Marian Minor, Physical Therapist, Ph.D.: The proper use of a properly fitted cane can make a very large difference in a person's life. Many people know a cane's good, but they don't know how to use it, where to use it and how high it should be, what the safety considerations are.
Dr. Roland Moskowitz: The use of the cane in the opposite hand -- most people use it in the same side which is not the best way to use it -- takes a lot of stress off that extremity. Some people who have difficulty will benefit from having orthotics in their shoes to redistribute the weight at the knee. Occupational therapy is important in the overall management -- the non-pharmacological management -- because patients have lost a function. For example, one of the early complaints of osteoarthritis to the hip is, "I can't put my socks on -- I can't bend over to put my shoes on." A simple instrument -- such as long-handled tongs -- to put on one's socks or put on one's shoes may make a big difference.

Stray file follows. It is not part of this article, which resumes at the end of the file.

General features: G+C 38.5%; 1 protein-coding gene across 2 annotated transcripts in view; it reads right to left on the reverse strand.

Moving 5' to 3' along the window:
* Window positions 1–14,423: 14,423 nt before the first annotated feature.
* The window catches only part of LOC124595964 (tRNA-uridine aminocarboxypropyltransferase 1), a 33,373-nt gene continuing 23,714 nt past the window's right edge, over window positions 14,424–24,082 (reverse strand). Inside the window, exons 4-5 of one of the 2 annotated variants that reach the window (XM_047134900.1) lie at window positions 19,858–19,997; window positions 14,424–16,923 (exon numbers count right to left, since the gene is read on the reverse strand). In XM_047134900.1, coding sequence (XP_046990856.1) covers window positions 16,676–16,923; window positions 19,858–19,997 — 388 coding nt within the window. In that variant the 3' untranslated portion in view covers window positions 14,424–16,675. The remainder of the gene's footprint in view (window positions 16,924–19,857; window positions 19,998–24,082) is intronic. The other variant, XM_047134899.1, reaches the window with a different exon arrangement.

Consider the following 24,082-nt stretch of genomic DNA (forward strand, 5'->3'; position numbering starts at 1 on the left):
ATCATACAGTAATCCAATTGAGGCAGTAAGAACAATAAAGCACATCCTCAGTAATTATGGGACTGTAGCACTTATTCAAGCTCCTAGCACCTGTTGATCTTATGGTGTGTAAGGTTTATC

Dr. Rebecca Jaffe: They can choose what they feel most comfortable with. For me to tell them what to use may mean that they don't use it, but if they select themselves the product that they're going to be using, they seem to use it better and more often.